For his part, Louie is currently fluctuating between these two possible scenarios. His family in the West Bank still doesn’t know about his sexual orientation, but his secret is liable to be revealed at any moment. And in Israel, employers won’t take the risk of employing him without a work permit. Can Louie be saved?
I got to him through an acquaintance who was helping me in my journalistic efforts – a humanities professor who has an interest, not un-erotic, in being in contact with young people like Louie. If you want an idea for a good story, the professor told me in August, go to Nahariya – and made a remark in passing about the young man’s attractive appearance.
Outside is not an option
I approach an old, rundown apartment building near the central bus station in Nahariya, top floor, no elevator. The door is opened by a tall, stocky man wearing a cap. He invites me in. His relatively fluent Hebrew attests that he’s been here for some years. However, the hairline revealed when he takes off the cap calls for a reevaluation of his age. It’s not Louie.
The man introduces himself. He’s 38, also from the West Bank, and he has been working in Israel on and off for the past decade, mostly in construction, with proper authorization and a permit. He’s married and is a father – minimal conditions for a work permit. The apartment is dark. A narrow foyer leads into a bedroom, the only room.
Louie is lying on the bed, next to the window. He leaps up quickly and puts on pants and a shirt. The contractor – the same Jewish contractor from years ago – had recruited both of them for work and housed them together. Today, though, they’re not needed.
In fact, the two men have been waiting for a call from the contractor for a few days. Wandering around outside isn’t an option, mainly because Louie lacks the right documents, and anyway it’s too hot. The room is actually air-conditioned, but it is nonetheless damp and stifling, with its closed blinds, leaky air conditioner and dampness seeping from the small, cramped space that holds, somehow, as a toilet and shower.
I don’t suggest opening a window. Maybe they’re in hiding; maybe this is how they were asked to wait. Yet, it’s impossible to say that the atmosphere is gloomy. On the table stuck between the bed and the window are a bottle of vodka, cans of Red Bull and sunflower seeds. Louie and the other worker tell me to help myself. They’re both from the same area in the territories and have known each other for some time.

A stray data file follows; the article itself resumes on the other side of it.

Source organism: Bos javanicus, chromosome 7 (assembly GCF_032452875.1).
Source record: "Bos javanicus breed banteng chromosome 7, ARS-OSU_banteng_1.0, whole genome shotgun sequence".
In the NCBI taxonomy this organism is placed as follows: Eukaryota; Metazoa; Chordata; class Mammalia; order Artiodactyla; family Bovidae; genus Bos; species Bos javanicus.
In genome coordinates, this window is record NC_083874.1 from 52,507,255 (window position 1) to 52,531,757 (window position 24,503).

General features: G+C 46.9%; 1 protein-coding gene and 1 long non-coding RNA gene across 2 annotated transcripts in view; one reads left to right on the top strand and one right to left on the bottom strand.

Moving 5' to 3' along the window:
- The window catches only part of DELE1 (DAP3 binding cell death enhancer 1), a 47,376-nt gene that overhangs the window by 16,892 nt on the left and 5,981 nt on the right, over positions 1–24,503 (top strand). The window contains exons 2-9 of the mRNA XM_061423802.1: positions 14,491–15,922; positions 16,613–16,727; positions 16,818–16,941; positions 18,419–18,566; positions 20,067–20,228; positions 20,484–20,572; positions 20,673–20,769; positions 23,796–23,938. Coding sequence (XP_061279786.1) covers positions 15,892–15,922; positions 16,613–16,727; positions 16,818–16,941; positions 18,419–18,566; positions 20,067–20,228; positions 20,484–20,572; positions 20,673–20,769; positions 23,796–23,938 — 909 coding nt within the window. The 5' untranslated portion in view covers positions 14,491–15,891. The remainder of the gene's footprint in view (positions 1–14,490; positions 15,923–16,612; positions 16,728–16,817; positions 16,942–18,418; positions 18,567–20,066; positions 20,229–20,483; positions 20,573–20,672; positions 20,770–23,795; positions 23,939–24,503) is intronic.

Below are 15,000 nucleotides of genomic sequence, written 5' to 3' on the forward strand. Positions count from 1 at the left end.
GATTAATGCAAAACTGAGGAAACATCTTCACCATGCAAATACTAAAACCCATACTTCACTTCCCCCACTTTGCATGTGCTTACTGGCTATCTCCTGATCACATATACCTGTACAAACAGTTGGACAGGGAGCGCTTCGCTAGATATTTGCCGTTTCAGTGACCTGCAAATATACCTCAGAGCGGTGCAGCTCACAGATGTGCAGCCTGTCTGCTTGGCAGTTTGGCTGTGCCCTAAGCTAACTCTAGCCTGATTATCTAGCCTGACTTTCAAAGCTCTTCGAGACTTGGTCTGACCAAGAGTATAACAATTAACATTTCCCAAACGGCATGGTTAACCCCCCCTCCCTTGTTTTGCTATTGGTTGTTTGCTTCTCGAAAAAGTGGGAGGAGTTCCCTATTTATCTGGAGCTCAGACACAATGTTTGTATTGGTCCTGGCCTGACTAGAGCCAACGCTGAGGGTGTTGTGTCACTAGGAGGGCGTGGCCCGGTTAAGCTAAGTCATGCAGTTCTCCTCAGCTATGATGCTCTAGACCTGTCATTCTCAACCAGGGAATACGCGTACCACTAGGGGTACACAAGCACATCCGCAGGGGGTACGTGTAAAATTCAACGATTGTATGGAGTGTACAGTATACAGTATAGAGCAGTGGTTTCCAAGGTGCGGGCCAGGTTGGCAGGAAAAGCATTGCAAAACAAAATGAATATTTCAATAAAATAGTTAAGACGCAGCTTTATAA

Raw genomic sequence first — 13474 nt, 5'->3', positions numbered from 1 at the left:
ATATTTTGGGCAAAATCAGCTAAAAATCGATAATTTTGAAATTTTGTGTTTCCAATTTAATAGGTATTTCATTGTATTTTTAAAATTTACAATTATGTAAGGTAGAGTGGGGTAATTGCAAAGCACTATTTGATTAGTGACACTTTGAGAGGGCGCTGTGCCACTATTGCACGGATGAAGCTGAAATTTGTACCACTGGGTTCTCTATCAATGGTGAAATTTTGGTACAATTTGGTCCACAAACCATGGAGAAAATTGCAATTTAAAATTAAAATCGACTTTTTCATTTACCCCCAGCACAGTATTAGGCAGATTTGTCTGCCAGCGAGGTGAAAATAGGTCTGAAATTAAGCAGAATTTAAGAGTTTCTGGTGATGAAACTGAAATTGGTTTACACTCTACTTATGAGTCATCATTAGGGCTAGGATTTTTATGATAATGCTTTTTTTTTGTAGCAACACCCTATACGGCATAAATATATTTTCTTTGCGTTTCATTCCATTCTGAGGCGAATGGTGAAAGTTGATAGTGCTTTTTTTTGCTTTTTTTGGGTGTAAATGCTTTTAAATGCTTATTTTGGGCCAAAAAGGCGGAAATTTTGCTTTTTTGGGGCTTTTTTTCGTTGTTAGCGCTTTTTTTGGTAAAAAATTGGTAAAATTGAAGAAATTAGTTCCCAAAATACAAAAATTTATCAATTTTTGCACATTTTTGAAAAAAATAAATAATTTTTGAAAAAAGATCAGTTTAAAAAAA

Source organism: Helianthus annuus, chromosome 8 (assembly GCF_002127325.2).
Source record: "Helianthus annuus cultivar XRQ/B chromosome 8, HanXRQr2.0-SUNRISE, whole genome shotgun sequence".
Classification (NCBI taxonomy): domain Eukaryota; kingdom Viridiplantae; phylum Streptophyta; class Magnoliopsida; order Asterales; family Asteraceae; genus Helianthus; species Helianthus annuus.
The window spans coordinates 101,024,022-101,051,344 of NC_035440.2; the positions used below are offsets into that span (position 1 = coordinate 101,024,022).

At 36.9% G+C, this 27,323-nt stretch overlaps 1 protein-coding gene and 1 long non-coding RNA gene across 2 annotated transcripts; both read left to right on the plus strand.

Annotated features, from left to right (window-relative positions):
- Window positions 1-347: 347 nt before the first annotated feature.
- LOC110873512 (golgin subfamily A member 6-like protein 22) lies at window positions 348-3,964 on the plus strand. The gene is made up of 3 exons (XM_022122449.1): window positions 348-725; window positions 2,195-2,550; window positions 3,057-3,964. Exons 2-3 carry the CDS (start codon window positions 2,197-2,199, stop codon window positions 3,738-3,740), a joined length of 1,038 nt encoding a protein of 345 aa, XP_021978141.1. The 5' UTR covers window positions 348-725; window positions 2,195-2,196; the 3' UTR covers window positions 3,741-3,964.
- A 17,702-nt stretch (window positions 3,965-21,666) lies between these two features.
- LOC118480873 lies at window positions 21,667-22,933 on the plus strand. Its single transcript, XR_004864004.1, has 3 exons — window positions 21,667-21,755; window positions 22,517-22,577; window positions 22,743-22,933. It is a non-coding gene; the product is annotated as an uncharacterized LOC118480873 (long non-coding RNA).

Louie relates that the worker used to court him, carefully but persistently, and bombarded him with Facebook posts. Louie didn’t respond. He’s leery of interactions like that with other Palestinians, particularly with neighbors from the same part of the West Bank (besides which, the other man is too old for him and unattractive, in Louie’s eyes – but he tells me that later, when we’re alone).
In any event, circumstances have now led them to share a bed. They both give me basic, concise accounts of their life stories. The other worker tells about his rocky marriage and about the children he misses; Louie shows me YouTube clips he helped create.
The door opens. The contractor has dropped by. He looks to be about 60. His shirt is stained with whitewash splotches and his shoes are tattered, but his face is smooth and shiny in a way that contrasts absurdly with the usual look of a manual laborer. He’s only come to check up on them and promises that tomorrow, the day after at the latest, there will be work for them.
The other worker offers to make coffee for their guests, although he and Louie stick to the vodka and already look quite drunk. They exchange jokes in Arabic that sound dirty. The contractor and I fill in gaps about each other. Turns out that the older man’s wife left him recently, but not necessarily because she found out about his exploits with vulnerable boys. He, for his part, lost no time in remarrying. Not as a cover story, he emphasizes: He really is attracted to women, too.
The contractor has a whole theory about Arabs and their sexual orientation. In his view, if they are the side that penetrates in the act with another man, that doesn’t make them homosexuals, certainly not in their eyes. Which is why they aren’t deterred from engaging in sex with a man like him, who is their benefactor, their patron and helps them live with dignity. Win-win.
“But I don’t help them just for that, right?” the contractor says, casting a glance at Louie, patting him chummily on his upper thigh. Louie smiles nervously. “Tell me, how can anyone resist these guys?” the Israeli says to me, his teeth too white, his necklace clinking against his chest. I’m not comfortable with the ethno-sexual alliance he tries to establish between us here, in front of everyone.